Major Incident Planning and Support (MIP+S) Level 2

80 videos, 4 hours and 32 minutes

Course Content

Effective communications

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Effective communication falls into probably two areas. First of all, it is the communication with other individuals on a face-to-face basis, at the scene, and assessing the information you are being given as a commander. But it also covers communication in terms of radios and other methods of communication devices that you will find at the scene. If anything's going to go wrong at the scene, it is usually something to do with communication and the fact that you've either received inaccurate information or you have not assessed information in a correct manner. So let us start with that human face-to-face interaction. You will have a lot of information coming at you from multiple areas, and you need to be able to assess the information in a structured manner. For this, I use the JESIP crib sheet, which talks through or shows you the reminders of how you should assess information. So the first thing is, is the information you are being given relevant to the situation at hand?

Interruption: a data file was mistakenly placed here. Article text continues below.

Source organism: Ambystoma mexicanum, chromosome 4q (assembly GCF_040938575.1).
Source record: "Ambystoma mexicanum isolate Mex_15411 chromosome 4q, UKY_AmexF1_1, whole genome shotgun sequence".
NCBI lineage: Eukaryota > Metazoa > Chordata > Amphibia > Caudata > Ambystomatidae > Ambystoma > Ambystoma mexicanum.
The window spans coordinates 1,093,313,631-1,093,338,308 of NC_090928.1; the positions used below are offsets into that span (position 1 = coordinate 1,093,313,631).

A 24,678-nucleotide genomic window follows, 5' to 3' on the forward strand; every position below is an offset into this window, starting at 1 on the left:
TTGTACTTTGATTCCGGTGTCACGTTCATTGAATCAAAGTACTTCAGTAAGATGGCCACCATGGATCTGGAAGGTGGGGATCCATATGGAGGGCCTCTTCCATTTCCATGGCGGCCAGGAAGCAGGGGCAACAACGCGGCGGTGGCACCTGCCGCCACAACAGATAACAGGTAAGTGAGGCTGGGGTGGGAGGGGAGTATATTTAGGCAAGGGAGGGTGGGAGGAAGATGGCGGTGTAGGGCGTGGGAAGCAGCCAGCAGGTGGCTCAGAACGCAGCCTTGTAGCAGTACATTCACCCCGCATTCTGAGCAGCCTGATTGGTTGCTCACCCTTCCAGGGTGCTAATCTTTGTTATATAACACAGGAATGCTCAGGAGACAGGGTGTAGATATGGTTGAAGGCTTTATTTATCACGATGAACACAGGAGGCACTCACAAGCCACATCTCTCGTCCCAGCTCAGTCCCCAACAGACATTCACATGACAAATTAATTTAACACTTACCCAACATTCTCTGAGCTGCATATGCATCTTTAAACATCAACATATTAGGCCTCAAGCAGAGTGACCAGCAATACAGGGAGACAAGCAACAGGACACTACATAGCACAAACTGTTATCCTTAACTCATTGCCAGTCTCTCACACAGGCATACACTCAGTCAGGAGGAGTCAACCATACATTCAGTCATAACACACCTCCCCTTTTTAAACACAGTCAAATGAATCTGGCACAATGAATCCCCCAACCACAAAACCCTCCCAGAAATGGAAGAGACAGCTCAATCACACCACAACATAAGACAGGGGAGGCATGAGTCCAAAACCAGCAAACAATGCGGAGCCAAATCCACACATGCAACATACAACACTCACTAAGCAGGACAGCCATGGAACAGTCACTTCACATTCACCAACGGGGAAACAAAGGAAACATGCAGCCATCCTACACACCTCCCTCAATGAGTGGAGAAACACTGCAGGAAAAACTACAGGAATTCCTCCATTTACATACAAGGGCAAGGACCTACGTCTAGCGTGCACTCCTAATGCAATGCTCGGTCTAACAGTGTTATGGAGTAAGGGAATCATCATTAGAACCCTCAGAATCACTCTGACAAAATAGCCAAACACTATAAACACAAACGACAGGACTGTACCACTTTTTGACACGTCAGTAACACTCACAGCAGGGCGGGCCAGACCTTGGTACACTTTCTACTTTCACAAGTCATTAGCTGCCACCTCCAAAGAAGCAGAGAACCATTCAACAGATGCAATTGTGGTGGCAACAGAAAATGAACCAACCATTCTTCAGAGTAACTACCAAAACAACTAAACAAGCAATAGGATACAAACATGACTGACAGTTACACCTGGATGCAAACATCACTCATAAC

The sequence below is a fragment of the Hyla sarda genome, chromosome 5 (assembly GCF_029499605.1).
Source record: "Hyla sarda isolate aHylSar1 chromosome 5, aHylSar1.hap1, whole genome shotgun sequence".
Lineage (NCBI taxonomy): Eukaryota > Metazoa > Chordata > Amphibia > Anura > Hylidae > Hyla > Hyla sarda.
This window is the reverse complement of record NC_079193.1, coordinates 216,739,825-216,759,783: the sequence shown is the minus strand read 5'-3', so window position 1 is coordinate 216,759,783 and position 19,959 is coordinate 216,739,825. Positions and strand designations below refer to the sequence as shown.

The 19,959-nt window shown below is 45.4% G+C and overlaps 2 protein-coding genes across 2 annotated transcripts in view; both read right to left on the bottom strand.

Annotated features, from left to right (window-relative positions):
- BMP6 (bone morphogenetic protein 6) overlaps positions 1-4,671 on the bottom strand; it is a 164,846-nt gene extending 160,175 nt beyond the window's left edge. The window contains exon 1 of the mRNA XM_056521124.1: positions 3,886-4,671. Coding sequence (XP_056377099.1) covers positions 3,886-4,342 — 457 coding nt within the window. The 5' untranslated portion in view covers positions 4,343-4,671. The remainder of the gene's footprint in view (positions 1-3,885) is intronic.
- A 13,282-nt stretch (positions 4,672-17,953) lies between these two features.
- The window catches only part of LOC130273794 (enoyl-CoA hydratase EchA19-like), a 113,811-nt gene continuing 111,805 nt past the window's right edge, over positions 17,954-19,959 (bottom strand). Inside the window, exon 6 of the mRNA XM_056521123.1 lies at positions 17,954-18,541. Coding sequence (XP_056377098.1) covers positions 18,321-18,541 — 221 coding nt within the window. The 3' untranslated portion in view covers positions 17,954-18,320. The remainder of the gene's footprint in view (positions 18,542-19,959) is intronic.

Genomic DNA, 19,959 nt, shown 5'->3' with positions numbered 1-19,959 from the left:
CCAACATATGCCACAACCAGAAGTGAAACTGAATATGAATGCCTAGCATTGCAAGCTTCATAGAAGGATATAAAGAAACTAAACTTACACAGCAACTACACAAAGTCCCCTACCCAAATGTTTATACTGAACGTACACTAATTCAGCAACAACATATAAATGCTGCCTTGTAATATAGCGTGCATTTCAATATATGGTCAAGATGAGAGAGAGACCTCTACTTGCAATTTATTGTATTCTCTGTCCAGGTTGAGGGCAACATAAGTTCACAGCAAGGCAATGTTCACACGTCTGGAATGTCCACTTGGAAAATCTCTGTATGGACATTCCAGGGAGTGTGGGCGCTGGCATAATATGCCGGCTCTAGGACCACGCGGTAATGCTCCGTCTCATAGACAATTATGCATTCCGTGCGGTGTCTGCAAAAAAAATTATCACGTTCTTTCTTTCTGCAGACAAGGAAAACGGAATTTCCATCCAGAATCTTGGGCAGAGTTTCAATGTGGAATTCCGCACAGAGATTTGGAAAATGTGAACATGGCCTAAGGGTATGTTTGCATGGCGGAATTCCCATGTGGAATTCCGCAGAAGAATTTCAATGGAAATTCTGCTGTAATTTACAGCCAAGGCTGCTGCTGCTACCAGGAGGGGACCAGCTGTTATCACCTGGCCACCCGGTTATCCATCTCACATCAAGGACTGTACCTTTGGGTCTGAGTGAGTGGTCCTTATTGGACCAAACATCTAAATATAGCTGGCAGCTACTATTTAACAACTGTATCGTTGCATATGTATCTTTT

Sometimes you will find that it is not actually relevant to what you need to do, or that your decision-making process at that particular point in time, and therefore, you can ignore some of that information at that point in time. Is the information accurate? Where did it come from? Do you trust the source that gave it to you? Has it been checked and verified? This is a question that you should always ask when you are receiving information. How current is that information? Is it timely? A good example of this can be the difference between what you are seeing at the scene and what your senior commanders may be seeing back at headquarters.

Headquarters tend to use things like Sky News, BBC, 24 news, et cetera, to keep informed. But the problem with this is the information shown on that is probably out of date and being repeated on a 20-minute cycle. So they will be on the radio to you going, "Why haven't you dealt with that?" and actually they are looking at information that is two, three hour hours old which you have actually already dealt with. Reliability of the source. Do you trust the source? How reliable are they? Are they in a position to understand that information and have they made any assumptions that they have added but not told you that they were assumptions? And finally, the credibility of the information. Is it supported or contradicted by any other information that you have already received? And if there is a conflict, then you need to go back and check and verify and have that information checked and verified before you make decisions.